Rural medical clinics coordinate patient care better than Twin Cities clinics, on average, according to a new Minnesota survey that suggests small facilities and do-it-all small-town doctors still offer advantages in an era of modern medicine.
The survey data published Wednesday by Minnesota Community Measurement, a nonprofit health care rating organization, showed below-average marks for Twin Cities clinics on care coordination — items such as whether doctors know their patients’ histories before their appointments and call patients afterward about test results or prescription drugs. More than 180,000 patients completed the survey.
“In the metro area you have lots and lots of providers, so I think we have the potential for more miscommunication,” said Julie Sonier, executive director of MN Community Measurement. “That’s one theory — as opposed to a rural area where you are seeing the same provider for all or most of your care.”
Care coordination is one of five categories in the 2017 survey, which also measured whether patients like their doctors and clinic staff, and whether they can get care when they need it.
Four clinics ranked among the top 15 in at least three categories — Surgical Consultants in Edina; Gundersen Health System in La Crescent; Minnesota Oncology in Fridley, and Essentia Health Pillager Clinic in Pillager.
Sonier said the survey is one of the largest in the nation to assess patient satisfaction, but she urged patients to also consider quality-of-care scores, which measure clinic performance in treating medical conditions such as diabetes.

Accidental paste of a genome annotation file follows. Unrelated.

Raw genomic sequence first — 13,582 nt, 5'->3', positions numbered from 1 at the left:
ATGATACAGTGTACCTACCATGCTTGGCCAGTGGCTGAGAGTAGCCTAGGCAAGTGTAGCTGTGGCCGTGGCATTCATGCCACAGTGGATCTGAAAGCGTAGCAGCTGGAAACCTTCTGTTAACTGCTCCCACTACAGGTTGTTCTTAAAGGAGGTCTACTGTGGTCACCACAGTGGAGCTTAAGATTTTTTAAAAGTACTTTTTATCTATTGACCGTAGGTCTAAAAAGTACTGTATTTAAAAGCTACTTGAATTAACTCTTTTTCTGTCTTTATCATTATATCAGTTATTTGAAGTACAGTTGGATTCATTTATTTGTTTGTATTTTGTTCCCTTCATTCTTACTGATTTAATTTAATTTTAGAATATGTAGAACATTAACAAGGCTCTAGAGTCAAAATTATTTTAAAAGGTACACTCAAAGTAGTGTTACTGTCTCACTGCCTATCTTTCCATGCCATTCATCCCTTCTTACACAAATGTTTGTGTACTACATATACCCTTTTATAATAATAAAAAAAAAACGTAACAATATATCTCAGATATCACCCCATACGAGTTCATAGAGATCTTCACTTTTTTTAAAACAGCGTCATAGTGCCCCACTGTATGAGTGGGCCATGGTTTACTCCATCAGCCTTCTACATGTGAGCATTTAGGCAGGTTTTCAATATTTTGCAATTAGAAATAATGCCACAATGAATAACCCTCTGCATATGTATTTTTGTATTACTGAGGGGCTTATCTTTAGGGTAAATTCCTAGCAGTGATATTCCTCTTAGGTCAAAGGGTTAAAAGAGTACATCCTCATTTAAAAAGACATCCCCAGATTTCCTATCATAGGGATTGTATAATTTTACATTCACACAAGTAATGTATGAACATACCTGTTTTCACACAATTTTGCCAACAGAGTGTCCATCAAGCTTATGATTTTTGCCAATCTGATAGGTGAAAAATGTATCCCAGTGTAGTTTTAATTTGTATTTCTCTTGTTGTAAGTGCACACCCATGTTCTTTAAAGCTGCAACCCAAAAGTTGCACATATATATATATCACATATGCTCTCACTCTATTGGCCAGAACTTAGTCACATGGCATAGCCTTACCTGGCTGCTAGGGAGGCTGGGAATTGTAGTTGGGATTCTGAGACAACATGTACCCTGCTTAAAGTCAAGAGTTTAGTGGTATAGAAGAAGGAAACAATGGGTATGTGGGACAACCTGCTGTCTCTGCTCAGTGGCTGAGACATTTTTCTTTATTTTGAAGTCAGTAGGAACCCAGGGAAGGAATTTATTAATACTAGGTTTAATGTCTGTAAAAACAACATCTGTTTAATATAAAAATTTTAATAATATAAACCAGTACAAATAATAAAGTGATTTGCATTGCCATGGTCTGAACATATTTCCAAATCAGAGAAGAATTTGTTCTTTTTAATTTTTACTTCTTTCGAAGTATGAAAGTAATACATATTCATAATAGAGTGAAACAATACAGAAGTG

The Stevens Community Medical Center clinic in Starbuck, for example, has mixed results. Although it’s among the best in the state for care coordination and access, it rates below average for managing adult asthma and screening for colon cancer.
Patient satisfaction tended to vary by clinic specialty. Most pain clinics, for example, rated below average for patient satisfaction — though clinic leaders believe that reflects patients’ frustrations over chronic pain as much as the way clinics treat them. Sleep study centers also tended to draw below-average ratings, while cancer centers scored above average.
Cancer patients “are facing life-or-death situations” and are grateful when they receive compassionate care, said Dr. Laura Joque, whose Essentia Health St. Joseph’s Cancer Center in Brainerd was top rated for care coordination and patient access.
“Our goal has always been to provide comprehensive care,” she said. “By that I mean not just for their cancer treatment, but also for their other needs — emotional needs, financial needs.”
Patients were surveyed for the first time this year on care coordination, and the results favoring rural clinics were surprising, Sonier said. Only four of the top 15 clinics in care coordination were in the metro area: Advancements in Allergy and Asthma Care in Minnetonka, Allina Health’s East Lake Street and Blaine locations, and the Fairview Hugo Clinic.
On other measures, the survey showed that clinics can improve.
Patient satisfaction with office staff at the University of Minnesota’s Physical Medicine and Rehabilitation Clinic went from below average in 2015 to above average this year. The AALFA Family Clinic in White Bear Lake saw a 12 percentage point increase in patients satisfied with their doctors, which clinic staff attributed to a scheduling change that gave doctors more time with patients.